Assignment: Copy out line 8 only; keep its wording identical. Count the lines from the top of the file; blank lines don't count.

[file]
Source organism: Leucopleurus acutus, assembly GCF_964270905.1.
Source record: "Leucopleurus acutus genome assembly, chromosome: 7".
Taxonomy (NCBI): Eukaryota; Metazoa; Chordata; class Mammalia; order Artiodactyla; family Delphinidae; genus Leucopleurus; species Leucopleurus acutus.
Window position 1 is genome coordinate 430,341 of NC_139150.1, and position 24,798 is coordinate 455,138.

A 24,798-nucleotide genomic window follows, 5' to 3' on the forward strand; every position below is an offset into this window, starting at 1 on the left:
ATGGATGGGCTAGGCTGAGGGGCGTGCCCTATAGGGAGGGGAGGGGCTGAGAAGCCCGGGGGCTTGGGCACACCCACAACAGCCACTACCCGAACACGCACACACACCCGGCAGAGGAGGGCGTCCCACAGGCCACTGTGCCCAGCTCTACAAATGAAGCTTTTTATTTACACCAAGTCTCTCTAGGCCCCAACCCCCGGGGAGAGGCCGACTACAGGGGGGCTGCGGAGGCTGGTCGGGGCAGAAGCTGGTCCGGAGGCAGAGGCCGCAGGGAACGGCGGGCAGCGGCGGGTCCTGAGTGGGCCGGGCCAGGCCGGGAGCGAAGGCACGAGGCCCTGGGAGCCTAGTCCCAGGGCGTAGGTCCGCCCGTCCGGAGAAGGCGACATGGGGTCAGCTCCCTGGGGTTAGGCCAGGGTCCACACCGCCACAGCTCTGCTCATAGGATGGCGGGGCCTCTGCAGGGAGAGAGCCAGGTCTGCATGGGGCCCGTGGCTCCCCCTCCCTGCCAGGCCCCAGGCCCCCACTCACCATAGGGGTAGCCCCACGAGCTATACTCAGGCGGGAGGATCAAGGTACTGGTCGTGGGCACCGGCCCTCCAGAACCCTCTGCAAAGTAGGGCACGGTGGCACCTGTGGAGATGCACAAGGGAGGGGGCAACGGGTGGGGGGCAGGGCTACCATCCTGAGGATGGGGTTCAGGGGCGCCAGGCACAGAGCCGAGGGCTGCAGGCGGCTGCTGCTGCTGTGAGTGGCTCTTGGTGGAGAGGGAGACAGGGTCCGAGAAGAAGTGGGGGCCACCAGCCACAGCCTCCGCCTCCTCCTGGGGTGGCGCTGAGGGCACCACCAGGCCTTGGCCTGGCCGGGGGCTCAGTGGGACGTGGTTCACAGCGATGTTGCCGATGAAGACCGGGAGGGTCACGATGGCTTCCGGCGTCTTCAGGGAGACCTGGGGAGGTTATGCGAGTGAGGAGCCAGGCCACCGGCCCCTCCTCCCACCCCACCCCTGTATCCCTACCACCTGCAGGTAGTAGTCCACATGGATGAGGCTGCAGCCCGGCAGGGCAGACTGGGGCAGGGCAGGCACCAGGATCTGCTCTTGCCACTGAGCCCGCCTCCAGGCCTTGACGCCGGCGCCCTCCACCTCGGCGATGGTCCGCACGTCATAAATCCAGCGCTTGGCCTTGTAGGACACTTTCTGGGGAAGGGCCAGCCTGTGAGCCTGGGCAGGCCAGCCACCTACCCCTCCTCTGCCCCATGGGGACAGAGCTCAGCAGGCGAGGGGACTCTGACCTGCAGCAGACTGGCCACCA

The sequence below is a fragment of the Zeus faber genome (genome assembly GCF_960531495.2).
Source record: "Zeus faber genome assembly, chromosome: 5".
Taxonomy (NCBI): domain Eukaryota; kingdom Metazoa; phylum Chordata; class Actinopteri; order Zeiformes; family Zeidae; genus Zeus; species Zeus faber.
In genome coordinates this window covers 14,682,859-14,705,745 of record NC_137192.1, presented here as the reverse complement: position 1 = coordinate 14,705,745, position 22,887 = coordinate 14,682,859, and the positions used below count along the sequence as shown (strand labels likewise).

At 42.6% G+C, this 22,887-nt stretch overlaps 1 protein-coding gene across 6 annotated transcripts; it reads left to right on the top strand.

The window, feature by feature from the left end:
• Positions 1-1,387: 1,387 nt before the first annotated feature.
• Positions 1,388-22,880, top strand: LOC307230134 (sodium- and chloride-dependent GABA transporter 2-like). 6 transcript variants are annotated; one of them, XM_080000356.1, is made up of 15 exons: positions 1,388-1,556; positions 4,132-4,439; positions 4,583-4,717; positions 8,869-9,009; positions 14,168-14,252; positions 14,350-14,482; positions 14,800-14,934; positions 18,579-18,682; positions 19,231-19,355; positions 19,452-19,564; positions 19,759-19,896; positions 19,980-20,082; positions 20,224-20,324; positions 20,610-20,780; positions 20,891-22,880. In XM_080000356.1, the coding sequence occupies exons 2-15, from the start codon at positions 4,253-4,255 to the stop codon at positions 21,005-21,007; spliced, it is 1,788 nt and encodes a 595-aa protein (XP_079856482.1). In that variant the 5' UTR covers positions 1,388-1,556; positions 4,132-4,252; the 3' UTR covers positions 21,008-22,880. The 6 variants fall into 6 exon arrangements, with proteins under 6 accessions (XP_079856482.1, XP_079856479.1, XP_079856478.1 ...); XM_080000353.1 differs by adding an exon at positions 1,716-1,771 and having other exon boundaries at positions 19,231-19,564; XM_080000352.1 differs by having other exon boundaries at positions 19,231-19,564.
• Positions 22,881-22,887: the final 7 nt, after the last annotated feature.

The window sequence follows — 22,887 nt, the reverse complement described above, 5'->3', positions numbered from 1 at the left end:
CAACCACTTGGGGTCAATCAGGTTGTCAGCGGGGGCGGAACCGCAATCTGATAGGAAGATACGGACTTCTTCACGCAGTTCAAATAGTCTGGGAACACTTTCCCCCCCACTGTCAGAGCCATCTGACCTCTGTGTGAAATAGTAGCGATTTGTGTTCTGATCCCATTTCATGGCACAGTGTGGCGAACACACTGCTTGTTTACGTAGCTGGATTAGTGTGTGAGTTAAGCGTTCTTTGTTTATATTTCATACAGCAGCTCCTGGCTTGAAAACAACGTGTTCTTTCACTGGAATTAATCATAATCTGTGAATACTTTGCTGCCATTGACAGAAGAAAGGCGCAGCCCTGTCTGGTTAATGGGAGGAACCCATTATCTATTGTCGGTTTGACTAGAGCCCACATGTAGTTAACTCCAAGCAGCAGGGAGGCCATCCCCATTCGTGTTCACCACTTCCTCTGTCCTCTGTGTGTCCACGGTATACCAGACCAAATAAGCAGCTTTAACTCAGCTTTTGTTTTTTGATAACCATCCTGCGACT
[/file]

Source record: "Zeus faber genome assembly, chromosome: 5".